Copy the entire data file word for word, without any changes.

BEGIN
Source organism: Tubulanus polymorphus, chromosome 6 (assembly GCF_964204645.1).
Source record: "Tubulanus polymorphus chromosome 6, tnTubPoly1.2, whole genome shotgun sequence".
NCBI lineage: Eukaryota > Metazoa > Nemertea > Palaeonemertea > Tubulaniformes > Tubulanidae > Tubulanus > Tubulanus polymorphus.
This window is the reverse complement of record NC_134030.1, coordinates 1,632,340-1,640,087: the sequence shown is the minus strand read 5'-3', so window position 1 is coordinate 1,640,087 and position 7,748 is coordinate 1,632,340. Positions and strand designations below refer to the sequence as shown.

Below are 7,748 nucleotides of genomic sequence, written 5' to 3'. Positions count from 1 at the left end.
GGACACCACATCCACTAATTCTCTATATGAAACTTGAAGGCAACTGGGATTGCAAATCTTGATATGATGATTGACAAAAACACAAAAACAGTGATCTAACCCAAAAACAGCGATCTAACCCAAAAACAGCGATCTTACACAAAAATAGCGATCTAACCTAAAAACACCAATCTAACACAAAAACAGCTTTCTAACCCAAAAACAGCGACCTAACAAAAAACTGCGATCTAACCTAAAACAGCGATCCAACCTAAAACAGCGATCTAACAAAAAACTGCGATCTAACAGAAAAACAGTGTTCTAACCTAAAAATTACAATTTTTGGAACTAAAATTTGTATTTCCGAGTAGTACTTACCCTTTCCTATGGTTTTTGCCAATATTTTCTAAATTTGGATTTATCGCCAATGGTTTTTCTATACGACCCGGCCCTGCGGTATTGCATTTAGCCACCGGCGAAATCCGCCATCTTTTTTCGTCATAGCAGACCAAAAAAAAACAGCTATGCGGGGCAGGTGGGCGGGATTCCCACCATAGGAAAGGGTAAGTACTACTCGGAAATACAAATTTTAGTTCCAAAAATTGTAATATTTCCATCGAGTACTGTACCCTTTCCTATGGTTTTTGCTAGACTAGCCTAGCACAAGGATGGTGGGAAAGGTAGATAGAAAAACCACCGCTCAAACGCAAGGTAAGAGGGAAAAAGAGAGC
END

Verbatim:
Source organism: Tubulanus polymorphus, chromosome 6 (assembly GCF_964204645.1).
Source record: "Tubulanus polymorphus chromosome 6, tnTubPoly1.2, whole genome shotgun sequence".
NCBI lineage: Eukaryota > Metazoa > Nemertea > Palaeonemertea > Tubulaniformes > Tubulanidae > Tubulanus > Tubulanus polymorphus.
This window is the reverse complement of record NC_134030.1, coordinates 1,632,340-1,640,087: the sequence shown is the minus strand read 5'-3', so window position 1 is coordinate 1,640,087 and position 7,748 is coordinate 1,632,340. Positions and strand designations below refer to the sequence as shown.

Below are 7,748 nucleotides of genomic sequence, written 5' to 3'. Positions count from 1 at the left end.
GGACACCACATCCACTAATTCTCTATATGAAACTTGAAGGCAACTGGGATTGCAAATCTTGATATGATGATTGACAAAAACACAAAAACAGTGATCTAACCCAAAAACAGCGATCTAACCCAAAAACAGCGATCTTACACAAAAATAGCGATCTAACCTAAAAACACCAATCTAACACAAAAACAGCTTTCTAACCCAAAAACAGCGACCTAACAAAAAACTGCGATCTAACCTAAAACAGCGATCCAACCTAAAACAGCGATCTAACAAAAAACTGCGATCTAACAGAAAAACAGTGTTCTAACCTAAAAATTACAATTTTTGGAACTAAAATTTGTATTTCCGAGTAGTACTTACCCTTTCCTATGGTTTTTGCCAATATTTTCTAAATTTGGATTTATCGCCAATGGTTTTTCTATACGACCCGGCCCTGCGGTATTGCATTTAGCCACCGGCGAAATCCGCCATCTTTTTTCGTCATAGCAGACCAAAAAAAAACAGCTATGCGGGGCAGGTGGGCGGGATTCCCACCATAGGAAAGGGTAAGTACTACTCGGAAATACAAATTTTAGTTCCAAAAATTGTAATATTTCCATCGAGTACTGTACCCTTTCCTATGGTTTTTGCTAGACTAGCCTAGCACAAGGATGGTGGGAAAGGTAGATAGAAAAACCACCGCTCAAACGCAAGGTAAGAGGGAAAAAGAGAGC